New Gene Test IDs Patients for Cancer Drug

Lung cancer patients with ALK gene mutation can be quickly identified with new test

/ Author:  / Reviewed by: Joseph V. Madia, MD

(RxWiki News) Targeted therapy can do wonders. The trick is finding which patients have the genetic mutation or some other alteration that drugs can effectively target.

Crizotinib (Xalkori) fights non-small cell lung cancer (NSCLC) tumors in patients whose cancer cells have a genetic alteration called ALK rearrangement.

A new test may be the answer to quickly find out if a patient is ALK-positive and will benefit from crizotinib.

"Ask a doctor about cancer gene mutation tests."

Chris M.J. Conklin, MD of the Department of Cellular and Physiological Sciences at the University of British Columbia, led the research. According to the American Cancer Society, 2 to 7 percent of non-small cell lung cancers have ALK (anaplastic lymphoma kinase) gene mutations, or rearrangements. Altered ALK enzymes trigger growth of certain NSCLC cells.

Crizotinib blocks the mutated ALK, which is an Achilles’ heel for some cancers. Studies have shown about 90 percent of patients with the ALK rearrangement have benefited from the medication.

Immunochemochemistry (IHC) is a process for detecting antigens (proteins) in cells of a tissue. Using this method, scientists stain a cancer tissue sample and can identify if a patient is ALK-positive according to the tissue reaction.

This research confirmed the use of IHC to identify the presence of ALK rearrangements.

The current standard method to detect ALK rearrangement is a test called FISH (fluorescence in situ hybridization). However, FISH is not readily available in most laboratories because it is time consuming and requires advanced technical and professional expertise.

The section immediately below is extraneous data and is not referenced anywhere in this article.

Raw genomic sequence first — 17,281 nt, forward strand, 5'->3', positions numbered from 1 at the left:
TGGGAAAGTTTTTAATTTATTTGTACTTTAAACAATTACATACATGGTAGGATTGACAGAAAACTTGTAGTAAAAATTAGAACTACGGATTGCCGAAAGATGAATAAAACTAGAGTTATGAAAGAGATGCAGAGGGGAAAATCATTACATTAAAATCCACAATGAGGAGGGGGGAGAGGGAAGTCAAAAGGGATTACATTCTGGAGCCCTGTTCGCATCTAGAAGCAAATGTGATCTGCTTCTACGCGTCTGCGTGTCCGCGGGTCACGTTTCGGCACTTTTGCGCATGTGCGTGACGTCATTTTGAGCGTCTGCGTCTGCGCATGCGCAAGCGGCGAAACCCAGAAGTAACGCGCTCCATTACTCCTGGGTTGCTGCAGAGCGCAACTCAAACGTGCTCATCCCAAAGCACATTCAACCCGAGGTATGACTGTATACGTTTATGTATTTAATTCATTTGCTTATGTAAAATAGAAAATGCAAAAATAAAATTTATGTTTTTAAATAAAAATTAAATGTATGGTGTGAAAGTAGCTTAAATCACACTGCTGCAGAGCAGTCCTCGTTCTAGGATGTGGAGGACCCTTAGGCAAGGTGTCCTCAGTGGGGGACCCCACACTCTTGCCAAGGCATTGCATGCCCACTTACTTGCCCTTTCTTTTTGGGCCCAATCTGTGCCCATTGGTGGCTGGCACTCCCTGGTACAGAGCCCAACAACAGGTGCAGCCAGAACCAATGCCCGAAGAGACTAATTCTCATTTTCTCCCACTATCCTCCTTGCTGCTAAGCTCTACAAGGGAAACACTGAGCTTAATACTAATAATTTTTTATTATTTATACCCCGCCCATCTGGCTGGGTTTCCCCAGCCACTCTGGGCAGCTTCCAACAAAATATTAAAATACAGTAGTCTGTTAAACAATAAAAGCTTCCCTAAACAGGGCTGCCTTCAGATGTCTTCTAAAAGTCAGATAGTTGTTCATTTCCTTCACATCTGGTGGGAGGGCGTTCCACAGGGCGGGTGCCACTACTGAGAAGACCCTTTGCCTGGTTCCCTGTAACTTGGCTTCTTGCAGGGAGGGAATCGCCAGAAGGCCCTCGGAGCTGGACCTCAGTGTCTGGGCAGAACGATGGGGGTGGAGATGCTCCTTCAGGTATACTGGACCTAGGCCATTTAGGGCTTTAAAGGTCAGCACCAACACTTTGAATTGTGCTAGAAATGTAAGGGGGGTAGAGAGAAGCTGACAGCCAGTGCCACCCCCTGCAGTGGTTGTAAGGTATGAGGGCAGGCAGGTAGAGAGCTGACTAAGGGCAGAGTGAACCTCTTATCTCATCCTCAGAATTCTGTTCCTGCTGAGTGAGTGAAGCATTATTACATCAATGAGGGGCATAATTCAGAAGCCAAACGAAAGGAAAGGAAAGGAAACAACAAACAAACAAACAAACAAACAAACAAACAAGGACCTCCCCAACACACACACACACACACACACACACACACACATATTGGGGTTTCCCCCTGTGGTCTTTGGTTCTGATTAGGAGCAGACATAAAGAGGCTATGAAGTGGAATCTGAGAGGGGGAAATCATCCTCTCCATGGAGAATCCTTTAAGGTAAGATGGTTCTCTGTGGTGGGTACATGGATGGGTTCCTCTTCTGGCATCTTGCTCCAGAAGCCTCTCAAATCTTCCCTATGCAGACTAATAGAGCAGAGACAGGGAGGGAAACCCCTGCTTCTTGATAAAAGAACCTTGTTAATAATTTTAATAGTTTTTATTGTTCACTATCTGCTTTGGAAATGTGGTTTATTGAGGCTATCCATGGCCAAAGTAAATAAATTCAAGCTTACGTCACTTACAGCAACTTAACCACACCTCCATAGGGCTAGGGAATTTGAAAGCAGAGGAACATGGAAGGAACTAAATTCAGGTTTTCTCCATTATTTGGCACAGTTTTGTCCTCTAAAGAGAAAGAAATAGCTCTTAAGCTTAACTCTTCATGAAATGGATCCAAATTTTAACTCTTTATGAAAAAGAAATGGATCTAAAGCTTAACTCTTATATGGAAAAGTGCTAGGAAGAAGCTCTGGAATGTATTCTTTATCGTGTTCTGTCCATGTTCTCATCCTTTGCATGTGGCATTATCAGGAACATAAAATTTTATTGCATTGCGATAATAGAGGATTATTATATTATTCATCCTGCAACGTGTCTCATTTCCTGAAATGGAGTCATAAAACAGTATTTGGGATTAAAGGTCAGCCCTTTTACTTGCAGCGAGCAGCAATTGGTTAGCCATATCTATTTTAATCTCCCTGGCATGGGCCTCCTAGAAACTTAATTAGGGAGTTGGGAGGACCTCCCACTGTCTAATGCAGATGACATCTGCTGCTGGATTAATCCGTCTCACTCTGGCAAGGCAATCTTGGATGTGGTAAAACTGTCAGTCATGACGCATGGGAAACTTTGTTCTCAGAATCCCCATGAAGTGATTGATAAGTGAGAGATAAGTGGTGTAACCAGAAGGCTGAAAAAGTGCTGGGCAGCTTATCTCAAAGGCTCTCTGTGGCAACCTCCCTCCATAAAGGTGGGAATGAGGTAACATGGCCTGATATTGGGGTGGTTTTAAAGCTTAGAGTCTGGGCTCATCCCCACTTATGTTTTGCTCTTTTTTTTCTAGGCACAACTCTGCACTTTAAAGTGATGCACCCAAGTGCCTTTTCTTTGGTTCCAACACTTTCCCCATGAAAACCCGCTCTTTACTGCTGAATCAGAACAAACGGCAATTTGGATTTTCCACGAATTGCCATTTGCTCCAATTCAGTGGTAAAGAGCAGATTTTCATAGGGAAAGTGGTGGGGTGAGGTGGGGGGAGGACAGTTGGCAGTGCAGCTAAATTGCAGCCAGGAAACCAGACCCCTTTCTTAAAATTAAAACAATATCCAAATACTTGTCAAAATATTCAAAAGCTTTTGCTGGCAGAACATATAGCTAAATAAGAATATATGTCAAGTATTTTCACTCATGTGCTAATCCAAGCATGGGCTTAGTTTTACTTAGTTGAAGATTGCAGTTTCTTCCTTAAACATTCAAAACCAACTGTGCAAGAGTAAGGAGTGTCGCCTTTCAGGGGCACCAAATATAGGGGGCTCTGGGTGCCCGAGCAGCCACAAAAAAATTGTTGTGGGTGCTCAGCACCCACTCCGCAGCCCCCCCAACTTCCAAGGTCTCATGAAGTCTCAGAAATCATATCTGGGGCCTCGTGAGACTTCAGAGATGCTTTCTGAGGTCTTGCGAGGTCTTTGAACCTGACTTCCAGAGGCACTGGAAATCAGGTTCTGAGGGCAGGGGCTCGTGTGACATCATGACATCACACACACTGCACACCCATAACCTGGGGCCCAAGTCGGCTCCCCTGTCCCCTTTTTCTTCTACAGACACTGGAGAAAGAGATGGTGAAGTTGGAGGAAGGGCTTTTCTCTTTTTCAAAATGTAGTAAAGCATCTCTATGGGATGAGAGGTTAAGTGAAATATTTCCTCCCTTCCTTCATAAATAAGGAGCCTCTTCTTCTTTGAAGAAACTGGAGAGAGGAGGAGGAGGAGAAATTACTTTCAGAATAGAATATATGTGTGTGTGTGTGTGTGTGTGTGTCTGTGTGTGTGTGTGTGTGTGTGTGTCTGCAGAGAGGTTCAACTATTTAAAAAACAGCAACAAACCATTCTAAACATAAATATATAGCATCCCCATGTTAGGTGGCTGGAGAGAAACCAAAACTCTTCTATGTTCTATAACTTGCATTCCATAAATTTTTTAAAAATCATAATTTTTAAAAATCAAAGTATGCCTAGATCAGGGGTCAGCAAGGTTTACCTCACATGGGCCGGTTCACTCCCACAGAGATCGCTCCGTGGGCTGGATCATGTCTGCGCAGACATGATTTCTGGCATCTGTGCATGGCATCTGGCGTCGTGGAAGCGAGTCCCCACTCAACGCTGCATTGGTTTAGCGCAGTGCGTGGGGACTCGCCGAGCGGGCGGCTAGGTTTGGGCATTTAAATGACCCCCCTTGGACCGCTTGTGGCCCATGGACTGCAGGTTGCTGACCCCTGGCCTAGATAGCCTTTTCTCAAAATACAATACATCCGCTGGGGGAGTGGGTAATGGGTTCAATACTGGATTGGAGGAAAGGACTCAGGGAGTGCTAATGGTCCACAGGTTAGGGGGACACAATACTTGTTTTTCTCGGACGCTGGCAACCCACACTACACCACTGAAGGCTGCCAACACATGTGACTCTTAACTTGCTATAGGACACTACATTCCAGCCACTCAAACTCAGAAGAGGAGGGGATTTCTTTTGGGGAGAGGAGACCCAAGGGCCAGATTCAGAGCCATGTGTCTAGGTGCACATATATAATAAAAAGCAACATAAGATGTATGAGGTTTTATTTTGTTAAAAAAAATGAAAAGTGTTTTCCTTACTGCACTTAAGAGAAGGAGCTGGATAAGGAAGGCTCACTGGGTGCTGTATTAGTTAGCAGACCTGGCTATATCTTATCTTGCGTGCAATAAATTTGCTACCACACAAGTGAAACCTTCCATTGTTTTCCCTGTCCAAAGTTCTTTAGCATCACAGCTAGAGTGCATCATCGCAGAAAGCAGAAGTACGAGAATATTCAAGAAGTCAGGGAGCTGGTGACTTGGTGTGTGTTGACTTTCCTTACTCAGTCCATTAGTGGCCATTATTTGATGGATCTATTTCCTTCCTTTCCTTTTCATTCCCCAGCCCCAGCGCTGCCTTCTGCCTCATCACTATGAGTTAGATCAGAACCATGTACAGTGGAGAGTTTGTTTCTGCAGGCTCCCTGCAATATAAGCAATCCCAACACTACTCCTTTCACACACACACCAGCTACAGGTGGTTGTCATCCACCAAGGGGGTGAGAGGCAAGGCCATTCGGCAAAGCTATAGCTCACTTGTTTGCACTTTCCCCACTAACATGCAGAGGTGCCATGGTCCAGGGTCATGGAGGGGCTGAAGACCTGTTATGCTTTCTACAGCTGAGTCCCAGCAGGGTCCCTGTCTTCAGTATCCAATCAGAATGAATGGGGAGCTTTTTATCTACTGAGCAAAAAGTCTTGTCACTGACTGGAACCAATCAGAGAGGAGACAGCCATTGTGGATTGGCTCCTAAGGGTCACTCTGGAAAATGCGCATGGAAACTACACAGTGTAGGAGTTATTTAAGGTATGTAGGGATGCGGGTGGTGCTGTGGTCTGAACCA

Study authors say that IHC, in contrast, is relatively inexpensive, faster and is perfectly adapted for routine practice by academics and most community hospitals.

While prices vary, NYU Langone Medical Center lists the price for regular IHC at $10. Related other costs may add on another $10 to $25.

Researchers reviewed 377 stage I or II NSCLC cases. Tissue microarray results were available on 377 cases by IHC and 273 cases by FISH. A microarray indicates which genes are being expressed in any one tissue at any one time. Eleven cases were ALK-positive or possibly positive by either IHC or FISH, and three cases were positive or possibly positive by both methods.

Fred Hirsch, MD, professor of medicine and pathology and associate director of international programs at University of Colorado Cancer Center in Aurora, told dailyRx News, that studies in the EU and Japan have found similar results, which has led to the recommendation of ALK IHC as a screening tool for ALK gene rearrangement.

“I agree with the authors that ALK FISH is very skill-dependent and more costly than ALK-IHC,” said Dr. Hirsch. “However, it is important that IHC is performed under standardized conditions. In the US, the FDA approval for use of crizotinib is conditioned with the requirement that the molecular abnormality is demonstrated by an FDA-approved companion diagnostics and FISH is currently the only FDA-approved assay.

However, as a screening tool, ALK-IHC is a reliable tool to identify NSCLC patients with ALK gene rearrangement. Hopefully, in the future, the diagnostic paradigm will be defined to ensure that all the patients, who eventually could benefit from an ALK-inhibitor, will be captured.”

This study was published in the January 2013 issue of the International Association for the Study of Lung Cancer’s (IASLC) Journal of Thoracic Oncology.

Reviewed by: 
Review Date: 
December 18, 2012
Last Updated:
December 27, 2012